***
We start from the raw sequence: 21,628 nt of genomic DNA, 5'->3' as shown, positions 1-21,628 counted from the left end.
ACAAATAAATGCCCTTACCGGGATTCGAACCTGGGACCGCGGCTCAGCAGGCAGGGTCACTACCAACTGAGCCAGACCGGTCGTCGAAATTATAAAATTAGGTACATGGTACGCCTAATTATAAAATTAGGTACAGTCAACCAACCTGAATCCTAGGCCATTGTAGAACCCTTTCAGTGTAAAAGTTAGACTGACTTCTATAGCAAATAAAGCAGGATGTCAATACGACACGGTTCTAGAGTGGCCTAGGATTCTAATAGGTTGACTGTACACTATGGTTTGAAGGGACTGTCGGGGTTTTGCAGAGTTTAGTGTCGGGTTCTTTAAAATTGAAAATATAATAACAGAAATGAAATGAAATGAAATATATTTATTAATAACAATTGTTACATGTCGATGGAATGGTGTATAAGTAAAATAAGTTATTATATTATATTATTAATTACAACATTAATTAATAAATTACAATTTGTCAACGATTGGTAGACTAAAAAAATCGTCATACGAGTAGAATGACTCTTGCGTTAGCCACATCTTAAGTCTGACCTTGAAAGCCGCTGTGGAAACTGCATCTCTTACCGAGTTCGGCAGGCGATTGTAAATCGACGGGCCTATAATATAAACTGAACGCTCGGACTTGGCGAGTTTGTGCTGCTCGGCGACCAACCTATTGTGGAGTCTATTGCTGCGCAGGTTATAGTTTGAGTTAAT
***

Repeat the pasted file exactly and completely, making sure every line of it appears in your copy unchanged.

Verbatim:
We start from the raw sequence: 21,628 nt of genomic DNA, 5'->3' as shown, positions 1-21,628 counted from the left end.
ACAAATAAATGCCCTTACCGGGATTCGAACCTGGGACCGCGGCTCAGCAGGCAGGGTCACTACCAACTGAGCCAGACCGGTCGTCGAAATTATAAAATTAGGTACATGGTACGCCTAATTATAAAATTAGGTACAGTCAACCAACCTGAATCCTAGGCCATTGTAGAACCCTTTCAGTGTAAAAGTTAGACTGACTTCTATAGCAAATAAAGCAGGATGTCAATACGACACGGTTCTAGAGTGGCCTAGGATTCTAATAGGTTGACTGTACACTATGGTTTGAAGGGACTGTCGGGGTTTTGCAGAGTTTAGTGTCGGGTTCTTTAAAATTGAAAATATAATAACAGAAATGAAATGAAATGAAATATATTTATTAATAACAATTGTTACATGTCGATGGAATGGTGTATAAGTAAAATAAGTTATTATATTATATTATTAATTACAACATTAATTAATAAATTACAATTTGTCAACGATTGGTAGACTAAAAAAATCGTCATACGAGTAGAATGACTCTTGCGTTAGCCACATCTTAAGTCTGACCTTGAAAGCCGCTGTGGAAACTGCATCTCTTACCGAGTTCGGCAGGCGATTGTAAATCGACGGGCCTATAATATAAACTGAACGCTCGGACTTGGCGAGTTTGTGCTGCTCGGCGACCAACCTATTGTGGAGTCTATTGCTGCGCAGGTTATAGTTTGAGTTAAT